I recently was part of a mission team comprised of 15 pastors from 4 different states ranging in age from late 20’s to early 60’s. I was the one at the end of the early 60’s curve. I share that to make a point later. We served churches that differed in denomination, worship style and size. So we were not only exposed to the different culture of the country we visited, we had a chance to get acquainted with different cultures within our own mix of various generations, worship and church experiences. I found it interesting how I, as the oldest in the group, loved being ‘unplugged’ for much of the journey. I still view the internet and social media primarily as an interruption in my life and hope it is a fad that will pass in time.
I enjoyed watching some of those ‘whipper-snappers’ desperately seeking any and every opportunity to gain a Wi-Fi signal. One of the young guys, who constantly seemed to have phone in hand seeking social media connection, kept calling the team leader and lead translator by the wrong names. It is funny how younger folks often don’t connect well in conversation forgetting names of those sitting across the table, because they have been so distracted by social media and how us older guys who avoid social media in favor of personal converse with those across the table still get the names wrong because we just are too old to remember. I guess some of these things just balance themselves in the natural order of life.
One of the young guys did ask what I thought was an interesting question; “If you, at your current age, could go back to give advice to yourself at age 35 what would you say?” Wow, that got me thinking of all the things I have experienced and learned since I was thirty-five. Would I have some great advice for that guy? Then I was reminded of a poster I have in my office concerning advice; “Wise men don’t need it! Fools won’t heed it!” I began to realize that my 35 year old self would probably tell this 61 year old me, in a respectful manner (because we both had mothers who taught us manners); “Thanks for your advice but that was your generation’s point of view. We are going to be different!”
Sadly, many our early thirties think that way. However, as we get to our early sixties many of us realize that Solomon was right when he wisely wrote, “What has been will be again, what has been done will be done again; there is nothing new under the sun.” While we may have new gadgets and toys than the previous generation we still essentially repeat many of the same mistakes. We still seem to be people who learn slowly and often by our own mistakes…if we learn.
So what would I say to my 35 year old self? I would not bore him with my experiences or advice. I would point him to another whose advice, as a man in his early thirties, still carry life-changing meaning and eternal truth. I would tell him to listen more closely and follow the advice of Jesus more completely. In word and deed Jesus advised us to do as he did by living each day doing what God placed him on this planet to do. This is the way to a fulfilled life with no regrets. In fact he told us that his coming was to give us a full and abundant life (John 10:10). He counsels us to place our desires, feelings and personal agenda aside to be a servant. He directs us to walk away from a lifestyle of submission to selfish appetites, destructive thoughts and action to a life of purity, harmony and love with God and fellowman.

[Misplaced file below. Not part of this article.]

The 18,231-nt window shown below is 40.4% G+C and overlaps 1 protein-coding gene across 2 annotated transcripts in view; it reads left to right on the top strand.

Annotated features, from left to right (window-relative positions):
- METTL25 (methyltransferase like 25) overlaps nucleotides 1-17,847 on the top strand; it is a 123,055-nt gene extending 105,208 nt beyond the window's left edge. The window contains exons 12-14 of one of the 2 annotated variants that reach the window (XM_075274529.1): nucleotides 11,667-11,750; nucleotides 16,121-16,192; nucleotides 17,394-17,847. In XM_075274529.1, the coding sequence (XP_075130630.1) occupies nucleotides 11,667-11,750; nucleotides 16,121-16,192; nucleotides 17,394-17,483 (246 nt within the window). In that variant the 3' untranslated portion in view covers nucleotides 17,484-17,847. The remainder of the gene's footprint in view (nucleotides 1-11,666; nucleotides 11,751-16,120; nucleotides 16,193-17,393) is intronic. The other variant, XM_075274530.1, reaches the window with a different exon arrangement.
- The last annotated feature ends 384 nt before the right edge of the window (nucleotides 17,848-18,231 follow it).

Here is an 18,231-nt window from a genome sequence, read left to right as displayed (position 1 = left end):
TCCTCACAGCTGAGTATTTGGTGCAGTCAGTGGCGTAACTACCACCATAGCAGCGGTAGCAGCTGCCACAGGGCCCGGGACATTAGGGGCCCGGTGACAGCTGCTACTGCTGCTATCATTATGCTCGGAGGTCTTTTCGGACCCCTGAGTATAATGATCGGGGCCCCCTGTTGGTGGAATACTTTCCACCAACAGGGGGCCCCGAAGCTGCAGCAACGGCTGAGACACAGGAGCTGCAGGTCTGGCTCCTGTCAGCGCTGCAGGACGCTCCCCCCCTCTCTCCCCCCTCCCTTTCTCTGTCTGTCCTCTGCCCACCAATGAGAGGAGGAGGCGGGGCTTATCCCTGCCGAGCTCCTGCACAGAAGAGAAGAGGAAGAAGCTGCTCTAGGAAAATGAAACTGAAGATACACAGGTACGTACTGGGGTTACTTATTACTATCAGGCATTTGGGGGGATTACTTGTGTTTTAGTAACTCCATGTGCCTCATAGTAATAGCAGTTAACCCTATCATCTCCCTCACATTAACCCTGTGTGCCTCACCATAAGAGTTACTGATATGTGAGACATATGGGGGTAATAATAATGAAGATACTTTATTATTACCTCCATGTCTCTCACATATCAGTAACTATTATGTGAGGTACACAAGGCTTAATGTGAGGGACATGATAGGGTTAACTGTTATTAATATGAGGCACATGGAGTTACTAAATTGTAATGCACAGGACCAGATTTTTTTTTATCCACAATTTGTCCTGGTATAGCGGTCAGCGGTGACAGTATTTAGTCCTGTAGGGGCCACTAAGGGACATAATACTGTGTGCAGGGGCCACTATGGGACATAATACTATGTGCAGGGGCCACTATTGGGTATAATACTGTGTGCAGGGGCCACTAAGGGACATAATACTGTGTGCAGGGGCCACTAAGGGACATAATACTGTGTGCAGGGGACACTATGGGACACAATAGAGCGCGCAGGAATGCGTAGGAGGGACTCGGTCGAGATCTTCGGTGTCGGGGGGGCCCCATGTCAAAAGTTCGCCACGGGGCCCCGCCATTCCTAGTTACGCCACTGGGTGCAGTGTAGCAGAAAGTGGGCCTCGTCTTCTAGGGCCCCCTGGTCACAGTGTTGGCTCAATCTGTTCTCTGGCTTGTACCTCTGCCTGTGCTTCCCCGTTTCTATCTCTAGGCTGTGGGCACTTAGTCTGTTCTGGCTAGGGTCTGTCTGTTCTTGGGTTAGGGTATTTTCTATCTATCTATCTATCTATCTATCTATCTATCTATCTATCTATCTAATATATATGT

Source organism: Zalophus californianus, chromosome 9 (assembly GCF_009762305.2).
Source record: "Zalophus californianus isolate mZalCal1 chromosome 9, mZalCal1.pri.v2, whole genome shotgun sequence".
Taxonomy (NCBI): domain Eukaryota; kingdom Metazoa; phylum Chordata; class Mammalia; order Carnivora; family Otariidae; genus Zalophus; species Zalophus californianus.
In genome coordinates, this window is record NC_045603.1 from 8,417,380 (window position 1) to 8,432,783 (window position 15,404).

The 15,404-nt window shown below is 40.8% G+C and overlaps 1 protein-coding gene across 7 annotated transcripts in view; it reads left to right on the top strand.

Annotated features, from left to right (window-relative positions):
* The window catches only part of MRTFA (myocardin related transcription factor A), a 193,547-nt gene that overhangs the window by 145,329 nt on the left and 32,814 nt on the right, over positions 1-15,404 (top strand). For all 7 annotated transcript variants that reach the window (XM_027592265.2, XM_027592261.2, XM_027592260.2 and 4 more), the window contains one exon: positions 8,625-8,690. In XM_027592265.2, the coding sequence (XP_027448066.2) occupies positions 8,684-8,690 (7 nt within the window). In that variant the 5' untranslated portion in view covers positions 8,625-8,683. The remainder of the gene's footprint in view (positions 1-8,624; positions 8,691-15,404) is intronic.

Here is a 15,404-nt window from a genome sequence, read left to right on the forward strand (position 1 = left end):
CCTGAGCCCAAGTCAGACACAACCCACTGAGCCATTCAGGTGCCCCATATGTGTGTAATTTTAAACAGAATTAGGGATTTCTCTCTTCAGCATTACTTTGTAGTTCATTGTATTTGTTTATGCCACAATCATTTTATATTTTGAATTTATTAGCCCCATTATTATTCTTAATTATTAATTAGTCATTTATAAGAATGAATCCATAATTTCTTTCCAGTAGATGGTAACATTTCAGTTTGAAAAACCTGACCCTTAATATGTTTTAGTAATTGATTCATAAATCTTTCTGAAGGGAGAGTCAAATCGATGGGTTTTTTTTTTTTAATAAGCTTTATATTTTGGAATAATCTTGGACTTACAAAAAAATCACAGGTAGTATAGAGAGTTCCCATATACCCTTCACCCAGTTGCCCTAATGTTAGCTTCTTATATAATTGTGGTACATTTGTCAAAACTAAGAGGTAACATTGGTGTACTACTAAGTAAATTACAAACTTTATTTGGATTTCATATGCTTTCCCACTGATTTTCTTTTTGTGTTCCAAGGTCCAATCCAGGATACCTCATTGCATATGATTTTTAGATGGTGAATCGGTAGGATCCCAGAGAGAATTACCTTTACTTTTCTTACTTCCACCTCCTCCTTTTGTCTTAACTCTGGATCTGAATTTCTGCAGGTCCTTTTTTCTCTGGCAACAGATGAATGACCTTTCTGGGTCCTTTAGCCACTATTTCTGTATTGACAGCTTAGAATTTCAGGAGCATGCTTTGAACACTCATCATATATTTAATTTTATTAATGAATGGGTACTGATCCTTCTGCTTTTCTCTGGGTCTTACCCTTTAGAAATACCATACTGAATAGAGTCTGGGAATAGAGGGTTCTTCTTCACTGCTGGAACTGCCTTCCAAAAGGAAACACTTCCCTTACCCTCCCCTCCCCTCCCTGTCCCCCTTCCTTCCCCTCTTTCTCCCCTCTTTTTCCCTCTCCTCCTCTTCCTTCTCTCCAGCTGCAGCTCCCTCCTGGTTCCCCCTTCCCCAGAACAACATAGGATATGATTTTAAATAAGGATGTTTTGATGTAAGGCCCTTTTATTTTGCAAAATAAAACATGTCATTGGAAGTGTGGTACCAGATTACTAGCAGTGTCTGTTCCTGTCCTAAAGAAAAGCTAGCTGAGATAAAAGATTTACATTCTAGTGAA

By age 35 I had already read the entire Bible and would recommend continual study and reading. But, I would tell my 35 year old self to pay closer attention and follow the teachings and lifestyle of that man also in his early thirties. All the necessary teachings and actions of Jesus can be found in the books of Matthew, Mark, Luke and John. One can easily learn and follow those teachings by daily reading, meditating and applying what is revealed and learned every day. Even my 35 year old self, who struggled with math, could calculate that there are 89 total chapters in those four books so reading only three chapters a day would allow one to read all four gospels in a month. The slow reading pace of my 35 year old self could read 3 chapters in less than 30 minutes. Missing 30 minutes of a TV show will never rival what you gain by reading and internalizing the teachings of Jesus for half an hour a day. After all, I would say to my 35 year old self, those same Andy Griffith shows will still be running when you are my age!
I would also tell my 35 year old self that his memory will not be as sharp as he gets older so it would be a good practice to read and re-read these truths so they become ingrained as a lifestyle. A regular practice of this pattern of reading would allow one to read them 12 times in a year. By the time he is my age he will have read the gospels over 300 times. Wow, how that could change a life!
Well, we may not be able to go back and give ourselves good advice or counsel but it is not too late to follow the counsel of the one who still gives us eternal guidance. Let’s see what he has to say for today; hmmm, Matthew chapters one through three says…